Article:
Wednesday, December 23, 2009

Fort Wales

There is a salient little flat-topped hill that sits less than a mile to the southwest of La Farge. Tucked in against a taller ridge behind it, the hill features sheer sandstone sides that resemble the walls of a fortress, especially when viewing from the south. The place is called Fort Wales. (When driving north on HWY 131, as you go through the cut in the hill where the old railroad tunnel was located, the fortress hillock is straight ahead of you.) When standing on top of the hill, one has a wonderful view of the village of La Farge. Over the early years of the village, the hill was a favorite spot for people to go on hikes and picnics. Many of those picnickers took photographs of the small town from up on the fort and some of those photos have survived to the present. Later, the town road up to the fortress hill became a favorite parking spot for local teens, affording a wonderful view of the village while pursuing some sort of perfection towards amorous night moves.
Locally, legend has it that the hill received its name during the Blackhawk War of 1832. When Blackhawk brought his people into the Kickapoo Valley, panic spread among the white settlers. The story goes that all the settlers in the area fled to the hilltop refuge, somehow dragging cannons with them to defend against the invading Sauk-Fox contingent. It is an interesting story although little if any of it is true.
First of all, there were virtually no white settlers in the Kickapoo Valley in 1832, especially in the northern part around La Farge. Although a panic did spread across southern Wisconsin from the lead-mining district in the southwest on over to the four Lakes region (Madison), there wouldn't have been any panic in the Kickapoo because settlement was still more than a decade from happening. Secondly, Blackhawk and his people crossed the Kickapoo much further to the south on their way towards the Mississippi River, where they would eventually be massacred at Bad Axe. Blackhawk and some of his warriors may have ventured farther north into the valley looking for the Winnebago, who had villages and camps in the Kickapoo at that time. He did not find any allies though, as the Winnebago villages in the southern part of the valley were abandoned, probably indicating an avoidance by the Winnebago in getting involved in Blackhawk's troubles. The pursuing federal army troops and Illinois militia did have some cannon in their arsenal, but why they would have drug them up on Ft Wales, is anyone's guess. Indeed, another prominent Kickapoo Valley folk story is that those Blackhawk War artillery pieces are supposed to be buried at several places around La Farge, including on Bear Creek, at Lawton's Flat and in the areas around West Lima and Sabin. Despite numerous searches by many, some armed with metal detectors, no cannon have ever been recovered.
Although the picnicking and the parking are things of the past, the little hillock called Fort Wales still looks down on La Farge. With the brush pruned back and its crown of trees felled, the hill would almost resemble a mesa from the west. Steeped in legend, the little hill continues its vigil over the Kickapoo Valley and La Farge.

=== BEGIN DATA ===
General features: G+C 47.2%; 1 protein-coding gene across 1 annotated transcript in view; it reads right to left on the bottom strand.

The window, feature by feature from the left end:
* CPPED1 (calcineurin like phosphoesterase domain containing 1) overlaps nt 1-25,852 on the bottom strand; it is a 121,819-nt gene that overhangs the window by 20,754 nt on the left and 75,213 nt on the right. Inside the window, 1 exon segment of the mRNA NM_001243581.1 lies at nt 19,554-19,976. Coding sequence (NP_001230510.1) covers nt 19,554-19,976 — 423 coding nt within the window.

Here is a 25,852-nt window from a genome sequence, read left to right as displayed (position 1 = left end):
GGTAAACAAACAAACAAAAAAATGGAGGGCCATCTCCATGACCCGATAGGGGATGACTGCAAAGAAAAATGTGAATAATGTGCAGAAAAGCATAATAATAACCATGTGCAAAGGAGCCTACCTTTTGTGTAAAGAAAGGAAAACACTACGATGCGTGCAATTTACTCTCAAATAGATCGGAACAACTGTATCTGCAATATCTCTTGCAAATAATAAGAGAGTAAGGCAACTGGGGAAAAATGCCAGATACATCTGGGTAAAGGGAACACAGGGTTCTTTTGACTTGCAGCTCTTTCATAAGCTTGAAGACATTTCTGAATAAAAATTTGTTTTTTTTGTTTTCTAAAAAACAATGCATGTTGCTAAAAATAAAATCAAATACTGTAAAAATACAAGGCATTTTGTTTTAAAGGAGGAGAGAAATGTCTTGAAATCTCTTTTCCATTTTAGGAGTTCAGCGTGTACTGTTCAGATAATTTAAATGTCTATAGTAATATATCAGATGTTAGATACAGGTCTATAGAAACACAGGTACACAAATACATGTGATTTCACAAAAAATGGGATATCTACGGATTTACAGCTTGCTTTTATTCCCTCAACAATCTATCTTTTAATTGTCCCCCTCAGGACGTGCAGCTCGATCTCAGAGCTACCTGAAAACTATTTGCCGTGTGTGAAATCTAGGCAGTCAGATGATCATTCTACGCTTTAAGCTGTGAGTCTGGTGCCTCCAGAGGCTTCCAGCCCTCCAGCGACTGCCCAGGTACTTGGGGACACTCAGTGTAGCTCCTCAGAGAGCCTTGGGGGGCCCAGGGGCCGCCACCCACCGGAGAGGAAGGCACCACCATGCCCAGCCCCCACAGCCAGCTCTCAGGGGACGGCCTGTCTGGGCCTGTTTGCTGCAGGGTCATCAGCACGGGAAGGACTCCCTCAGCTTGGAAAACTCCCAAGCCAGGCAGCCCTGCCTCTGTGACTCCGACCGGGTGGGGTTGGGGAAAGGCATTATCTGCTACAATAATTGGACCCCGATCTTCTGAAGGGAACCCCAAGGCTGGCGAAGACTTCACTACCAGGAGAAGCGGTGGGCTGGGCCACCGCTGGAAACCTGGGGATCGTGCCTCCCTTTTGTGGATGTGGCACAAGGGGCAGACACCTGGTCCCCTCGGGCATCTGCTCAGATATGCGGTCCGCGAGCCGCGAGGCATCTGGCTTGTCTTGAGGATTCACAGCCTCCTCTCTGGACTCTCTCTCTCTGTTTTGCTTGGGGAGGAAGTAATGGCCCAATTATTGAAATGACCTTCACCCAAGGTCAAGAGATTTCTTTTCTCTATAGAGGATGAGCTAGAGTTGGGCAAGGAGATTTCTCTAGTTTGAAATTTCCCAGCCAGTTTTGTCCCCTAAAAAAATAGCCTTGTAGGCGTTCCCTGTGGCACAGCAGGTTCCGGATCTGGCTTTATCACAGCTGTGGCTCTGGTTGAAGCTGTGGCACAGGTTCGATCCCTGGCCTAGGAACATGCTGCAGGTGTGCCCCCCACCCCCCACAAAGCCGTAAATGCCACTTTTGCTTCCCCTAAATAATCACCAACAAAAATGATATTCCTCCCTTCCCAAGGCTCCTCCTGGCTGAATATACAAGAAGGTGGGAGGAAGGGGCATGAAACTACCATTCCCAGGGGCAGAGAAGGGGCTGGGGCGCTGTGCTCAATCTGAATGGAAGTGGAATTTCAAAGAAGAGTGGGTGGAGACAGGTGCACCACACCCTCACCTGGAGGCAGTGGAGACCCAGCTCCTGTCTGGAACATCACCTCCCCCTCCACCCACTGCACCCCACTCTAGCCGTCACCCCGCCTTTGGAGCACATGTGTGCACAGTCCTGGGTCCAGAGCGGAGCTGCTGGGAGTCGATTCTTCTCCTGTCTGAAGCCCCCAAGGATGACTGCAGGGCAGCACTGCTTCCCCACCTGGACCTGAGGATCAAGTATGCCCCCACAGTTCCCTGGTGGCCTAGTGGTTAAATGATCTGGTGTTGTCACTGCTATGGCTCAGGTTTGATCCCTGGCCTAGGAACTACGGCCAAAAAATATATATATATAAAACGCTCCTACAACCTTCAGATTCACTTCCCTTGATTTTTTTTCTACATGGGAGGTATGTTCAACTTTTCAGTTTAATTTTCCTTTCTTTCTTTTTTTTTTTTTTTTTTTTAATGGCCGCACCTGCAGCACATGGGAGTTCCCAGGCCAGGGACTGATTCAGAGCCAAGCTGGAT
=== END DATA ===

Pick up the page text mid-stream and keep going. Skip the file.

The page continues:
Sunday, December 6, 2009

The Village Christmas Tree

As the Christmas Season rushes at us once again, the nostalgia of Christmas Past in La Farge draws me to remember back. Over the years, La Farge has had a tradition of a special tree decorated for the holiday season.
In the early days of the village, the season was celebrated with a tree lighted with candles for all to enjoy at the Opera House on Main Street. A program was held on the evening when the tree's candles would be lit that included music by the La Farge Concert Band. Readings were offered in the program, as well as treats and presents were given to the children.
When electricity came along and illuminating the Yule Tree became safer and more convenient, the village decorated a tree erected in the main intersection at "The Corners"(today where Highway 131 joins Main Street from the south). The tree offered holiday cheer in the busy street. As Christmas shoppers poured into the village to do their shopping, the "Band Boys" would play Christmas carols in the nearby bandstand. Eventually, Wisconsin's highway department nixed the village's tree in the middle of two state highways, so La Farge's Christmas tree was moved a few yards north to the large white pine that stood next to the Belcher's building, later the barber shop, on Main Street. During World War II, La Farge sons and daughters in the service would long for a sight of that tree in their hometown. That tree grew too large to decorate over time and in the 1950's a tree was decorated with lights in the vacant lot where Mac's Hotel was once located (across the street and west of the bank building). That young pine served as the village tree for several decades until it had to be removed for the construction of the new post office building.
Today, the village's tree has returned to near its earlier locations. Now the tree with its lights glowing and limbs loaded with decorations made by students in La Farge's elementary classes, stands in the yard north of the former shoe & harness shop, located just off Main Street on south State. Christmas through the years in the village has seen the decorated tree celebrate the season for the community.
Merry Christmas to all! Enjoy the season and I hope you can all make it home for the holidays!